Saturday, September 5, 2020

Gate Tower Construction Tutorial

Khartoum gate tower for 54mm figures.

A view of the walls, corner pieces and gate tower models.

Over the past month I have been building the city walls of Khartoum, gradually replacing the commercially made King & Country Desert Village walls with those of my own construction. Why? Because it is gratifying to have your own purpose built terrain on your game table.  

I have been knocking out 12-inch wall sections at a rate of about one every three days and as a result I now have enough wall to cover the width of a six foot wide table. Whereas the first wall sections were made one at a time, I learned enough about their construction that I started making them two at a time. Now I cut out the pieces (from 1/2 inch thick foam core board) for two or three models at a time and glue the shells together at the same time. Then I add details such doors and windows to individualize each wall section.

Gate Tower Tutorial

Today I completed the center piece of the wall defense- the gateway tower. It really adds a sense of completeness to the appearance of my Khartoum model city. The gateway is basically an 8-inch square box with a 10-inch height. I use half-inch thick black foam core board for my walls and three-eights thick foam core for floors. I use a metal T-Square measuring stick that I bought at Home Depot in their wall board section of the store. This tool is about three feet long. You will need this to cut up small pieces from the larger boards that you purchase at the store. I also have a smaller 12 inch long T Square that I use to cut smaller pieces of board material.

I measure out the dimensions for cutting using the T-Square to ensure straight cuts on the boards. The actual cutting is done using an Exacto knife with Number 2 blade (for the walls) and a box cutter blade for the thinner floor boards. Do not try to make one cut of the material, but rather, make several light cuts of the material, going deeper and deeper with each cut. This improves your odds of getting a straight cut of the foam core material. The cuts are made against the edge of the metal T Square.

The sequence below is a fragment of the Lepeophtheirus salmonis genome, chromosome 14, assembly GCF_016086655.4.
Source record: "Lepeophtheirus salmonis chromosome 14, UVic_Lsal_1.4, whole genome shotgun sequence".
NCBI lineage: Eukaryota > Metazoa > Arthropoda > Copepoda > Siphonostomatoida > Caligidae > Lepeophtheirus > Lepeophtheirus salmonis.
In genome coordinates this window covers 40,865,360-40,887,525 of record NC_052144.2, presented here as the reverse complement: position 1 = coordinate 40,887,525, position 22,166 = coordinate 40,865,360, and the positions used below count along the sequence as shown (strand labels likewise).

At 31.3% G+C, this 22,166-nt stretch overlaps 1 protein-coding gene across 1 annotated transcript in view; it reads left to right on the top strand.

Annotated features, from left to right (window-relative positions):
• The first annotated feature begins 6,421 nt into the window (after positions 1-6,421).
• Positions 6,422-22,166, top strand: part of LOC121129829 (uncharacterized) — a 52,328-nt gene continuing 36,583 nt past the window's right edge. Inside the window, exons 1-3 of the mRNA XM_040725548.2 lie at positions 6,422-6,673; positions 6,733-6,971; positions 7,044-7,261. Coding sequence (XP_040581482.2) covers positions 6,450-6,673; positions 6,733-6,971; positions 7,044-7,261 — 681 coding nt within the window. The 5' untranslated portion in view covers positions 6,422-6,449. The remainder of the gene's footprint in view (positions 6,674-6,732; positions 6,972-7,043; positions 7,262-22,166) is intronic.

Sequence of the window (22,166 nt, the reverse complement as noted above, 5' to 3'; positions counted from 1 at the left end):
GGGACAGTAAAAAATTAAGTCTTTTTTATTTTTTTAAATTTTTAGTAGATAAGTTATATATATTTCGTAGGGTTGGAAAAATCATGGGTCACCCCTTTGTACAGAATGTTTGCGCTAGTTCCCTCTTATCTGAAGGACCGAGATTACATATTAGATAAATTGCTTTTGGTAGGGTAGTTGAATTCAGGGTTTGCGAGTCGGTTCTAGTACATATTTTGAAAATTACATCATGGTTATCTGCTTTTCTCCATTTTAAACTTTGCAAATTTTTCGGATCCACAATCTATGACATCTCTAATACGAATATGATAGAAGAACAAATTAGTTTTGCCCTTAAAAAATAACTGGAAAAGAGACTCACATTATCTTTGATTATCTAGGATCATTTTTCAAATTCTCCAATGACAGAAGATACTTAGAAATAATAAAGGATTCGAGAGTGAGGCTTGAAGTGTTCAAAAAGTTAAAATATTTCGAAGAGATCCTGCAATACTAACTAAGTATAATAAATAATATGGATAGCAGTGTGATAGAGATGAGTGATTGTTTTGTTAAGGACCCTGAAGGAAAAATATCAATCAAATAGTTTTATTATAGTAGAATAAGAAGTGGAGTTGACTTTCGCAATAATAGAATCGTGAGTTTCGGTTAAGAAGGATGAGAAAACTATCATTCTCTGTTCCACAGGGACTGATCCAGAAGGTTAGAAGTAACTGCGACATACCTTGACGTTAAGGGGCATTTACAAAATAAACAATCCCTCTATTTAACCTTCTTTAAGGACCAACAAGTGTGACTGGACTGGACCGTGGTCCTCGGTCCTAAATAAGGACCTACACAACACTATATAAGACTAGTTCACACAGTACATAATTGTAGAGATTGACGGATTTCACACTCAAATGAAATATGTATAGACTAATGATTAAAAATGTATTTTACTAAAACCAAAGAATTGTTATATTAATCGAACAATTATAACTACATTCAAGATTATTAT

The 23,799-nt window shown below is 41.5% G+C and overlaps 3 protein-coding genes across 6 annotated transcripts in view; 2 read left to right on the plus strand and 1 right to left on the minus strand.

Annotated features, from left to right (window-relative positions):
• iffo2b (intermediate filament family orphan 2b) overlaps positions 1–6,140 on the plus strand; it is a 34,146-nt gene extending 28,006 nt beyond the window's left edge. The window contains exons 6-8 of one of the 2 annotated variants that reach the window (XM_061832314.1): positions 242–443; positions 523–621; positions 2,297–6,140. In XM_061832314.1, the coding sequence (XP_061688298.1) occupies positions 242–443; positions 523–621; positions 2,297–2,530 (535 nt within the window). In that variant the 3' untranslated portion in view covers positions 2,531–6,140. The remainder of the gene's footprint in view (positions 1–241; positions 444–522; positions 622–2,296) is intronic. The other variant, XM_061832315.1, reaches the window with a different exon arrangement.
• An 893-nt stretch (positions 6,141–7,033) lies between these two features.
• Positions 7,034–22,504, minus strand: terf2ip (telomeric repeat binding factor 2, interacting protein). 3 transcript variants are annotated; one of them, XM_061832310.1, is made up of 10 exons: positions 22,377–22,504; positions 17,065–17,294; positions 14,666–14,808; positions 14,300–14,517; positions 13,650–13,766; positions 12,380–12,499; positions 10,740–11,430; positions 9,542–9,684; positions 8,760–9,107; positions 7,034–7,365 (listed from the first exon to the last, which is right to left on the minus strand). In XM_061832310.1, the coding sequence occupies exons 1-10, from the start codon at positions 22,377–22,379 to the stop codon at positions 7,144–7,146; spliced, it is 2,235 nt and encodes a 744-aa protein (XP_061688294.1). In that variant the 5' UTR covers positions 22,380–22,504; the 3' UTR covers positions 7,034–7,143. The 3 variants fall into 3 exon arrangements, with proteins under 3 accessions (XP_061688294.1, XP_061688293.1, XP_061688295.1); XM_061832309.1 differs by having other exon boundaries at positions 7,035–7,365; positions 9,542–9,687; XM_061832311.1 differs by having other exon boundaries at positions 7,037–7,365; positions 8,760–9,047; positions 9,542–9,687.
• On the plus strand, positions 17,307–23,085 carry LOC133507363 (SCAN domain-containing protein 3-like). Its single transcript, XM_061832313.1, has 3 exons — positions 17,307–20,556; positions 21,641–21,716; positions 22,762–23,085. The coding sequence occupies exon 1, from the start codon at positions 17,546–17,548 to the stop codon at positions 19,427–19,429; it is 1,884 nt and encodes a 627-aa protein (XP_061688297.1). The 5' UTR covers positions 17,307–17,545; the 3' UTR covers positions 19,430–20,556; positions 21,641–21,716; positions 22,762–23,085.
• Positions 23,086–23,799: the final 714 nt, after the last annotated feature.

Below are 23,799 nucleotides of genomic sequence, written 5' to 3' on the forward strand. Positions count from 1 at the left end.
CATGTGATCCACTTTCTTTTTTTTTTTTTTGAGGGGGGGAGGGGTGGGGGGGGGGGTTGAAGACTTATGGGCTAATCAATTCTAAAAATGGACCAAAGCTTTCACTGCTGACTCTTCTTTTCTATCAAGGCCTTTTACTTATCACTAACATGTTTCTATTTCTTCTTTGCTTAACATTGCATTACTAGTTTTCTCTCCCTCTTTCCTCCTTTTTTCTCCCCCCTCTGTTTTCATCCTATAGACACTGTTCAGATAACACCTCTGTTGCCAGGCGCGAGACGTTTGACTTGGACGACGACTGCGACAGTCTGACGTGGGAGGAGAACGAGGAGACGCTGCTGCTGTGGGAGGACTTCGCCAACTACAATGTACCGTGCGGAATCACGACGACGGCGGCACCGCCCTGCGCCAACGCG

Crenellations were cut into the crown of the roof, placed at one-inch intervals. A removable floor was built into the top of the model at a depth of 1.5 inches from the top of the wall. This makes it easy to access the ground floor of the passageway between the front and rear gates. I suppose that I could later add an interior floor and cut a couple of small windows in the front wall of the tower, but I probably won’t. I attached some doll house trim, turning it upside down, around the perimeter of the tower on the upper portion of the structure. This breaks up the surface of the tower by providing a bit of architectural detail to the tower.

From the sublime to the ridiculous, I decided to put hinge on the doors of the front gates. I found some doll house door hinges at Michael’s Stores and thought that it would be nice to trick out the doors so that they could open and close. After about 2-3 hours of fiddling with the extremely tiny hinge nails, the doors were hinged. In retrospect, it was a waste of time to put hinges on the door and I doubt that I would do it again on future models. The rear gates were constructed in the open position and simply glues onto the tower wall. I cut the gates from a length of balsa I and then scored some door planks with a BIC pen. A pair of doors were added at the deck level of the parapets to allow access into the